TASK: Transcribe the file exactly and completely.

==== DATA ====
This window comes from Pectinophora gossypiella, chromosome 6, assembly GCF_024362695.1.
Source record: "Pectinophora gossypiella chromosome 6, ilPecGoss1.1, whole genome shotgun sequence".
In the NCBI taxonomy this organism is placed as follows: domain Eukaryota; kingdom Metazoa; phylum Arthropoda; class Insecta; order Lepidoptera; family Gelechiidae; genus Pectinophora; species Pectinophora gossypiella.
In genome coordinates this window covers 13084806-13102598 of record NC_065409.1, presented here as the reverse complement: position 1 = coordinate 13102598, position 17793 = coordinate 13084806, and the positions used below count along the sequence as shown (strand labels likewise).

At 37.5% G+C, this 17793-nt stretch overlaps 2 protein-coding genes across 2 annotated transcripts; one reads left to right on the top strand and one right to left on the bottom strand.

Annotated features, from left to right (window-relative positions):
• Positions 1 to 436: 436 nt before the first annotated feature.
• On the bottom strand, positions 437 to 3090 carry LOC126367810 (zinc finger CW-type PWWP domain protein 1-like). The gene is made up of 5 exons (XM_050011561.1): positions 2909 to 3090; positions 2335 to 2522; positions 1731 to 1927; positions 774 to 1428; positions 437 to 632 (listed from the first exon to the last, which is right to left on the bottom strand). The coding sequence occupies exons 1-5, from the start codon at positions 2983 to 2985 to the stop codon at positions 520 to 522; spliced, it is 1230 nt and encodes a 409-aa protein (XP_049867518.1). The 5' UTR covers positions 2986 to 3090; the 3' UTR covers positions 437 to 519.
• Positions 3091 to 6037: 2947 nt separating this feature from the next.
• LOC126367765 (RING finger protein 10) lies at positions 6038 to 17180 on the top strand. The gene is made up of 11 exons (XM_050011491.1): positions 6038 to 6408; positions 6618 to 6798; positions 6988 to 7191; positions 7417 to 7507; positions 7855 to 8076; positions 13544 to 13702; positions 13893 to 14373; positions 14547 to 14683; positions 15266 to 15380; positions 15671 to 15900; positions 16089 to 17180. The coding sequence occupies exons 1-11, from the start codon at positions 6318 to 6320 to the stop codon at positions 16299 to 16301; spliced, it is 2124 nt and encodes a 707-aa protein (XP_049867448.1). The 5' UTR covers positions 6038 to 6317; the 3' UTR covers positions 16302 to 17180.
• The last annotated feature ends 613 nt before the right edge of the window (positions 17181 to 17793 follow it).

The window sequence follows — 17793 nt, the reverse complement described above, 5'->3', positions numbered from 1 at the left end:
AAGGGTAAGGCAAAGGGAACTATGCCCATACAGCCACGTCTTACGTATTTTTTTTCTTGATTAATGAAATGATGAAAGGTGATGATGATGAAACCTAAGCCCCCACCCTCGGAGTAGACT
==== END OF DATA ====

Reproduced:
This window comes from Pectinophora gossypiella, chromosome 6, assembly GCF_024362695.1.
Source record: "Pectinophora gossypiella chromosome 6, ilPecGoss1.1, whole genome shotgun sequence".
In the NCBI taxonomy this organism is placed as follows: domain Eukaryota; kingdom Metazoa; phylum Arthropoda; class Insecta; order Lepidoptera; family Gelechiidae; genus Pectinophora; species Pectinophora gossypiella.
In genome coordinates this window covers 13084806-13102598 of record NC_065409.1, presented here as the reverse complement: position 1 = coordinate 13102598, position 17793 = coordinate 13084806, and the positions used below count along the sequence as shown (strand labels likewise).

At 37.5% G+C, this 17793-nt stretch overlaps 2 protein-coding genes across 2 annotated transcripts; one reads left to right on the top strand and one right to left on the bottom strand.

Annotated features, from left to right (window-relative positions):
• Positions 1 to 436: 436 nt before the first annotated feature.
• On the bottom strand, positions 437 to 3090 carry LOC126367810 (zinc finger CW-type PWWP domain protein 1-like). The gene is made up of 5 exons (XM_050011561.1): positions 2909 to 3090; positions 2335 to 2522; positions 1731 to 1927; positions 774 to 1428; positions 437 to 632 (listed from the first exon to the last, which is right to left on the bottom strand). The coding sequence occupies exons 1-5, from the start codon at positions 2983 to 2985 to the stop codon at positions 520 to 522; spliced, it is 1230 nt and encodes a 409-aa protein (XP_049867518.1). The 5' UTR covers positions 2986 to 3090; the 3' UTR covers positions 437 to 519.
• Positions 3091 to 6037: 2947 nt separating this feature from the next.
• LOC126367765 (RING finger protein 10) lies at positions 6038 to 17180 on the top strand. The gene is made up of 11 exons (XM_050011491.1): positions 6038 to 6408; positions 6618 to 6798; positions 6988 to 7191; positions 7417 to 7507; positions 7855 to 8076; positions 13544 to 13702; positions 13893 to 14373; positions 14547 to 14683; positions 15266 to 15380; positions 15671 to 15900; positions 16089 to 17180. The coding sequence occupies exons 1-11, from the start codon at positions 6318 to 6320 to the stop codon at positions 16299 to 16301; spliced, it is 2124 nt and encodes a 707-aa protein (XP_049867448.1). The 5' UTR covers positions 6038 to 6317; the 3' UTR covers positions 16302 to 17180.
• The last annotated feature ends 613 nt before the right edge of the window (positions 17181 to 17793 follow it).

The window sequence follows — 17793 nt, the reverse complement described above, 5'->3', positions numbered from 1 at the left end:
AAGGGTAAGGCAAAGGGAACTATGCCCATACAGCCACGTCTTACGTATTTTTTTTCTTGATTAATGAAATGATGAAAGGTGATGATGATGAAACCTAAGCCCCCACCCTCGGAGTAGACT